2. Talk about it with company decision-makers and offer positive ways of reducing or eliminating the barrier. This focuses on the second option. Whenever you see an opportunity to discuss this issue, grab it and refuse to let go until you have definitely have supporting evidence of the issue or attitude. Endeavour to make things right by talking your way through your own experience, with policy-makers, business leaders and the HR department. Make it essential that the issue is tackled, but don't come across as a pain in the proverbial ass!

3. Become part of the solution. Continuing with the second option, once you've pointed out the ways the company has refused to reduce this glass wall, make suggestions about how it can be put right. Pitch ideas with like-minded colleagues. Explain how other companies have benefited from behaving differently and back up your claims with research. The more you can prove your willingness to be involved, the more you’ll be seen as loyal and supporting company growth and advancement.

4. Don’t allow negative attitudes or toxic behaviour stop your dreams. Report any discriminatory or derogatory behaviour to help the company understand why it isn’t acceptable. If processes are truly limiting, do your research. There are other many companies who are forward-thinking. Check out those with strong positive views on diversity; you can easily pick up how they come across culturally in newsletters and websites. Leave, but ensure your leave on good terms, and continue your advancement elsewhere.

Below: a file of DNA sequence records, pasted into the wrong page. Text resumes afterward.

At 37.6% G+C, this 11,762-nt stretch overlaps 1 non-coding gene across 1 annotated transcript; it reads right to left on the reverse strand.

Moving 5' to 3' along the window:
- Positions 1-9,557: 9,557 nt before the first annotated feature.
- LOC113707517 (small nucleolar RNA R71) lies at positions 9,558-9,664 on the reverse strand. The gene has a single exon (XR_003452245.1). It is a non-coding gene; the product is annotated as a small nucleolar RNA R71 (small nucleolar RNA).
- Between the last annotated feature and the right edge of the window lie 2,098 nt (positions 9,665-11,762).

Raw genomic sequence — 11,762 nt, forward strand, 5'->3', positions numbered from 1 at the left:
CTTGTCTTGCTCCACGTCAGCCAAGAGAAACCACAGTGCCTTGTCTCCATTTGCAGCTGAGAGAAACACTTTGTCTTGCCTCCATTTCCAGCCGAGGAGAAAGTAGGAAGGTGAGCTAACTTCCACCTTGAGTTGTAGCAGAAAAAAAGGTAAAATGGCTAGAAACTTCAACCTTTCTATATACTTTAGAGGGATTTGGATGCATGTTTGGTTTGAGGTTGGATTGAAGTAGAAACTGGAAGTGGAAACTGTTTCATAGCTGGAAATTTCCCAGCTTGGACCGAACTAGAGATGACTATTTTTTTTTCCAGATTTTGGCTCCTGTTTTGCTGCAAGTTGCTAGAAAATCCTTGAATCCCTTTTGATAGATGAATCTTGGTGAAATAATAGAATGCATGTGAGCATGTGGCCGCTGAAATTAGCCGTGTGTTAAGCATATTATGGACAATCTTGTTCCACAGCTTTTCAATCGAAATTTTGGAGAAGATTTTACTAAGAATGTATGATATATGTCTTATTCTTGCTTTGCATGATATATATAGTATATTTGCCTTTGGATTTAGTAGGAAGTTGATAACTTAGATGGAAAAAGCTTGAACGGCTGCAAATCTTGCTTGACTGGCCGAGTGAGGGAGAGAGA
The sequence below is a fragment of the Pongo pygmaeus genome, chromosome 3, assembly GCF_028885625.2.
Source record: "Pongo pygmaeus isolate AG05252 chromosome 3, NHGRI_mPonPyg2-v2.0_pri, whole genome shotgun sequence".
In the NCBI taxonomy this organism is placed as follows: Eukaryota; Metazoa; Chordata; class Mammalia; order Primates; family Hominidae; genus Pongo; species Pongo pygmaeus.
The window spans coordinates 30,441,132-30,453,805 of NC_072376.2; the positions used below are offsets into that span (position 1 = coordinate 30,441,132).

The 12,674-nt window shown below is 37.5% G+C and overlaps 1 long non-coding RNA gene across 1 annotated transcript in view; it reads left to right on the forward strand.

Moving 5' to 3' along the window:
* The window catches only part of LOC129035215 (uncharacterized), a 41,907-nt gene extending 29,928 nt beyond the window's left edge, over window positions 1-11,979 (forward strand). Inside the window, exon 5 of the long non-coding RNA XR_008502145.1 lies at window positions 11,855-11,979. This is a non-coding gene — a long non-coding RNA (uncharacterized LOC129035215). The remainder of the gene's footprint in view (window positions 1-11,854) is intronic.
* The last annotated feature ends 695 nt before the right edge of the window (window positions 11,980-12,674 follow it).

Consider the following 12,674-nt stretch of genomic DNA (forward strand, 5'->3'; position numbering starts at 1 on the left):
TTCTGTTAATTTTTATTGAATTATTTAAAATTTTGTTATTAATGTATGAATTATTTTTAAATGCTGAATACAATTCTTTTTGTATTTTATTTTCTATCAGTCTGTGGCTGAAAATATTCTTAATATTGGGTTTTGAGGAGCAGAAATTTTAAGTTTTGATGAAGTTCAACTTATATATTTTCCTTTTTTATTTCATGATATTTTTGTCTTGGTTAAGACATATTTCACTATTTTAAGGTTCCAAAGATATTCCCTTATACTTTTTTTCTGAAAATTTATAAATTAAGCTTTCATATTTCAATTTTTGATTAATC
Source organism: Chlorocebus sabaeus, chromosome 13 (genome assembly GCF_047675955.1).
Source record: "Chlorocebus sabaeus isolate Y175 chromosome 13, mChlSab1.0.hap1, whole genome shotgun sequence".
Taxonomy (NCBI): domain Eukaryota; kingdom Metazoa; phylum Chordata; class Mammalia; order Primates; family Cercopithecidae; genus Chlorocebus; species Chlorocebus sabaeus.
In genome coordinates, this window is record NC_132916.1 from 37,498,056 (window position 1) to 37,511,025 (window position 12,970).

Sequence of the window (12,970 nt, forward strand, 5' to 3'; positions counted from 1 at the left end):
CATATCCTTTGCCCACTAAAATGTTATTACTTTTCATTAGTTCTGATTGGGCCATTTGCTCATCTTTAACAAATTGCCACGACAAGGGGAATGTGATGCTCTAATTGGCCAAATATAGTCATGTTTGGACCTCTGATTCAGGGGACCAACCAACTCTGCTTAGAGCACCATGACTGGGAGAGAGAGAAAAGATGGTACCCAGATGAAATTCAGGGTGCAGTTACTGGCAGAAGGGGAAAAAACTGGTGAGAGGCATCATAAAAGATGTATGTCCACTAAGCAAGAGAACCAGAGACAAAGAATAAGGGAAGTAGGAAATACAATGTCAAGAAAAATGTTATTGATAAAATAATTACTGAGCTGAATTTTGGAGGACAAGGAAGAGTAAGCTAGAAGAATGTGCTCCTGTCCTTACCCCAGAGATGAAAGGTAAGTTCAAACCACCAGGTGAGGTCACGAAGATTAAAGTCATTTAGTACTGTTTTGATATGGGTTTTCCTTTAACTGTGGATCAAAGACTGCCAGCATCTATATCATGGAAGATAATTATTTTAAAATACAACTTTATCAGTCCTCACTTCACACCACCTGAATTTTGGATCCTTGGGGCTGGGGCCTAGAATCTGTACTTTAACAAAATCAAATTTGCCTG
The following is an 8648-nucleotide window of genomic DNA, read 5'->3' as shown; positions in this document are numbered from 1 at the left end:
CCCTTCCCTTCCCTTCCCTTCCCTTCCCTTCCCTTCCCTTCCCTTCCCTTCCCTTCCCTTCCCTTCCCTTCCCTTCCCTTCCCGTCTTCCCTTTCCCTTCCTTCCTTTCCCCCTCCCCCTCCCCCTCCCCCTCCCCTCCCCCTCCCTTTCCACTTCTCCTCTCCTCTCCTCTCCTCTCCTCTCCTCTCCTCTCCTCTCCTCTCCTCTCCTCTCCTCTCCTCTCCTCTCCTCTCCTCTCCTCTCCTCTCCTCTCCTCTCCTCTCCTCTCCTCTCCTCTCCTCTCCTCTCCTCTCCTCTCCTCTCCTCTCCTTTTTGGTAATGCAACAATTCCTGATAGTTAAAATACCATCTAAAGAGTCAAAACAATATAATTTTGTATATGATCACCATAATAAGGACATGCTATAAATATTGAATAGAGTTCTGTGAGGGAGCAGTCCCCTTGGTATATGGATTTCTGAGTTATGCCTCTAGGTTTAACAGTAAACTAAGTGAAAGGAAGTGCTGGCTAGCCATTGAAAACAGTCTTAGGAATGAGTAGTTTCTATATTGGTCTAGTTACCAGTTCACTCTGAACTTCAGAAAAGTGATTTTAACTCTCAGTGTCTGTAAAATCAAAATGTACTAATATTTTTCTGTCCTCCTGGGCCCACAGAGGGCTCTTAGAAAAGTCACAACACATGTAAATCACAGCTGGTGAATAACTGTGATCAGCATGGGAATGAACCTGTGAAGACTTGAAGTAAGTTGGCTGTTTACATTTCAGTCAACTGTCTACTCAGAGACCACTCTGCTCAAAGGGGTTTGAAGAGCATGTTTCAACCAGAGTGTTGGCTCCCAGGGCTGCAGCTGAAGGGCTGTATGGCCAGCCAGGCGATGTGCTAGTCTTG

5. Consider the role of sponsor or mentor. Let's go back to the first option as a final point. For some, the ability to move into the next level up is often dependent upon securing a sponsor who will pull that person to the next level when they see a potential mentee speaking the necessary higher language. Finding a mentor is a solution to personal development and job progression, especially in this age of diversity. Be clear about the role of a mentor as opposed to coach. It is a completely different relationship!

Moving Upwards May Be at a Cost!

This is true within most large organisations. There are costs in work/life balance for many and you'll find that support tails off nearer the top, and it can be a lonely place. Your external network becomes a sounding board, rather than ex-colleagues further down in the organisation, so go out and nurture that network.

For some, the inevitable dues that are in store by moving up into the higher echelons of business can be too much. If they are too much for you and you make a decision to contribute at your current level, you should be content to stay at your level of attainment. Just stay current and relevant!

Sharing Experiences & Suggestions

I'm keen to hear about your experiences, challenges and successes. Feel free to comment and share your own suggestions!